Cysteine is mostly a non-essential amino acid.
Non-essential means that the body can synthesize the acid itself.
But in some cases, cysteine can be essential for infants, the elderly, and some people with certain metabolic diseases, making it a conditionally essential amino acid.
For the body to be able to synthesize cysteine, is it crucial that there is a sufficient quantity of the amino acid methionine.
Cysteine has the same structure as the amino acid serine.
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Benefits Of Cysteine
Cysteine is a conditionally essential sulfur-containing amino acid. (source 🗗)
Cysteine is found in beta-keratin, an important component of skin, hair, and nails. (source 🗗)
You can find other benefits of cysteine in Cysteine: 5 Research-Backed Benefits .
Cysteine In The Body
The human body uses cysteine to produce the antioxidant glutathione, as well as the amino acid taurine.
The body can also convert cysteine into glucose for a source of energy. (source 🗗)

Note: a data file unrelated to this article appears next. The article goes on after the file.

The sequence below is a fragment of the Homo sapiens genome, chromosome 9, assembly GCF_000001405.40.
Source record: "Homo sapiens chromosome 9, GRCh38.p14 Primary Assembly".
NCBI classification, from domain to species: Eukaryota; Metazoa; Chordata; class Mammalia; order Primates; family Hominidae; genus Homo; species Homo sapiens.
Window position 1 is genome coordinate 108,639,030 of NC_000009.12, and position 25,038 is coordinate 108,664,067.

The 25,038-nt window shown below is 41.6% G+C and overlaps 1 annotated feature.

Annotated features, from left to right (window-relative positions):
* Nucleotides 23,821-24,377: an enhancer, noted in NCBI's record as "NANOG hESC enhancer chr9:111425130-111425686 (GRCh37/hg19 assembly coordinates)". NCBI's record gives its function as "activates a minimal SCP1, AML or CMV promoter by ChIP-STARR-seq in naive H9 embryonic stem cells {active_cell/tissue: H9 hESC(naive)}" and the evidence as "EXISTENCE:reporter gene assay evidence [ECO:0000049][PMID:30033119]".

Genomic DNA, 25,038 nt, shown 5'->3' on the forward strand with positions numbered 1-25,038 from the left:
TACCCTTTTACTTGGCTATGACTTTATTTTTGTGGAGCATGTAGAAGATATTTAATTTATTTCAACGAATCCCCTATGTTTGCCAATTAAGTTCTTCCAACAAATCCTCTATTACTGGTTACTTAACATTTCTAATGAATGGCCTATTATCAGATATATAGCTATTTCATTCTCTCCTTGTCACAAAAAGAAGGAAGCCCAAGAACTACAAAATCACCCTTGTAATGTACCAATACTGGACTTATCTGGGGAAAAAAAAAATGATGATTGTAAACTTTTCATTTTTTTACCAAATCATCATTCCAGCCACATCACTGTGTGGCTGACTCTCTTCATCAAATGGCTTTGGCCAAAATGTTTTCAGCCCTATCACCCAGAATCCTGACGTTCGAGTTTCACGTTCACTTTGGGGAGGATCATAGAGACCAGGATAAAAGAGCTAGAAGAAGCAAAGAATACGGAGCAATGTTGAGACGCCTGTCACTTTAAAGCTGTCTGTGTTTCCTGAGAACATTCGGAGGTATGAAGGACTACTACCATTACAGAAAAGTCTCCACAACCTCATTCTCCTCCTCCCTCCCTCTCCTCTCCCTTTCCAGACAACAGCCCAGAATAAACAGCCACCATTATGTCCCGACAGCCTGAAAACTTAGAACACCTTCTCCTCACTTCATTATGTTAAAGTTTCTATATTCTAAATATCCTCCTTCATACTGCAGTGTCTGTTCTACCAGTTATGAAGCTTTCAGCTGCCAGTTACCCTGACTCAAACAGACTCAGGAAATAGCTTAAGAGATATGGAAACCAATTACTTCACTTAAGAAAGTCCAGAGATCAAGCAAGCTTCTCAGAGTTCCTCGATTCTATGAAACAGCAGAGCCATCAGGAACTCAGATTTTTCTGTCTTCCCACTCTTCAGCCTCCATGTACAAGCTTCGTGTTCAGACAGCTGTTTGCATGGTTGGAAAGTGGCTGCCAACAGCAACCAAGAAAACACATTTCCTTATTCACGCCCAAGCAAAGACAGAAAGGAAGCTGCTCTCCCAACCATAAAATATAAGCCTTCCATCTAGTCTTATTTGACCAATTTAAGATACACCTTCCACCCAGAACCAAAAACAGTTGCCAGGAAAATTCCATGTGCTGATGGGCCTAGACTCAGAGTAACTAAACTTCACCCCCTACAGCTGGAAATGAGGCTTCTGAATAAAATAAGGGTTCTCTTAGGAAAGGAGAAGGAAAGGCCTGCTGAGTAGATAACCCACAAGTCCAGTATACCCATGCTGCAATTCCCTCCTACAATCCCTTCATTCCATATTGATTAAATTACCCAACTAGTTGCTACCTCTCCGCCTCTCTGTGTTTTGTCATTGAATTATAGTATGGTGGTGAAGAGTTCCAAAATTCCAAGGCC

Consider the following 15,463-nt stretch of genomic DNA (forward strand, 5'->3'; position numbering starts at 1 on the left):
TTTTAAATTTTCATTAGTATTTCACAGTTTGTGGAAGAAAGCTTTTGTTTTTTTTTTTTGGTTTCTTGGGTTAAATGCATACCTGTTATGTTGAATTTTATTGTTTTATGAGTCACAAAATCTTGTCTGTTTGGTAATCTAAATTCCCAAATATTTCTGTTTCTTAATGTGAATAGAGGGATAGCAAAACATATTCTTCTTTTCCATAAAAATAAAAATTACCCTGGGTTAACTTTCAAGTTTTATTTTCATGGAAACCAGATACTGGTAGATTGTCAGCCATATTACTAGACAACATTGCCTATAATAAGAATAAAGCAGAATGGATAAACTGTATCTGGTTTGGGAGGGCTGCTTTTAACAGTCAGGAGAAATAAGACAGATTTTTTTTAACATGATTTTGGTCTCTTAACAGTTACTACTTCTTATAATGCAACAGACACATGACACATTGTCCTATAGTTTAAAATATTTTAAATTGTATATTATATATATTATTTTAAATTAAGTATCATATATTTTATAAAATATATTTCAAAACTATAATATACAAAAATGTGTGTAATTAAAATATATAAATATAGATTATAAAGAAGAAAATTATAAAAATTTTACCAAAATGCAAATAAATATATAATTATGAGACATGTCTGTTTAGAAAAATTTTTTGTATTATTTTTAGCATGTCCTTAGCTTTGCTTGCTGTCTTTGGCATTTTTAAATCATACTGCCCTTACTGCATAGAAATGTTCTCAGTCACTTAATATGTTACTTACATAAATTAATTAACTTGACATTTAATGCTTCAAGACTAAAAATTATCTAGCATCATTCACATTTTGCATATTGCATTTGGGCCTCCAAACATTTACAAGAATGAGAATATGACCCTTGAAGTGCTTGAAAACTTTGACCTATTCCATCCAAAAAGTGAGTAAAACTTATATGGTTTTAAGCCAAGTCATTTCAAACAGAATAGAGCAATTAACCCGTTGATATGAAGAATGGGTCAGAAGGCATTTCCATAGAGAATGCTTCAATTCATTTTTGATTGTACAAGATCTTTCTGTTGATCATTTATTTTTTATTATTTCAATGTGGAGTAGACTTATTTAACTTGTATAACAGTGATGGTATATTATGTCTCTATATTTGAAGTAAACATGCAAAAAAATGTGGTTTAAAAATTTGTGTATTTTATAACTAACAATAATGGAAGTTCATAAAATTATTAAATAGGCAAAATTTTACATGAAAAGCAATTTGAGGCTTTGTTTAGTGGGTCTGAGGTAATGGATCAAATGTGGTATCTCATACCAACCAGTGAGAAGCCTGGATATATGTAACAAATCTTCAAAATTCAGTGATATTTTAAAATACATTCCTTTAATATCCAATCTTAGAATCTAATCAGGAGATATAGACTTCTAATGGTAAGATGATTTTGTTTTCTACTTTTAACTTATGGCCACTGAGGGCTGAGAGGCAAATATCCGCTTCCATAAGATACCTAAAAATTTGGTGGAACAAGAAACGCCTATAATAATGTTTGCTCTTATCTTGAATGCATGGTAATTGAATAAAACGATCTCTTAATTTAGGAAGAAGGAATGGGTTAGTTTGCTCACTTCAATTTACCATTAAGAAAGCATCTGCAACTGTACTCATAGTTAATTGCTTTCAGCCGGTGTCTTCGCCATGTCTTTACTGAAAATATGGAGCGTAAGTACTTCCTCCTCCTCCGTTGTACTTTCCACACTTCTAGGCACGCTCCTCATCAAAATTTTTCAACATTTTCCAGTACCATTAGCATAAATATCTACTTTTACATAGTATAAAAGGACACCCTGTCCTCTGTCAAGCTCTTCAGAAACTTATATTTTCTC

Cysteine In Food
By eating enough protein in your diet, you get all of the cysteine and all other important amino acids you need. (source 🗗)
If you are interested in a list of foods where you can find this nutrient. Go to our nutrition tool and check out cysteine.
Foods You Can Find Cysteine In
You find Cysteine mostly in legume, dairy and egg, and sausage and luncheon meat products.
Examples of food sources include
- Soy Flour
- Egg Yolk
- Egg White
- Whole Egg
- Turkey Sausage
- Breakfast Beef Sausage
Foods That Contain Cysteine In Our Nutrition Tool
You can find regularly updated top ranked lists of foods for over 200+ nutrients in our nutrition tool.
If you are interested in what foods contain the most Cysteine we recommend you visit our tool.
Here's our top ranked list of foods that contain Cysteine.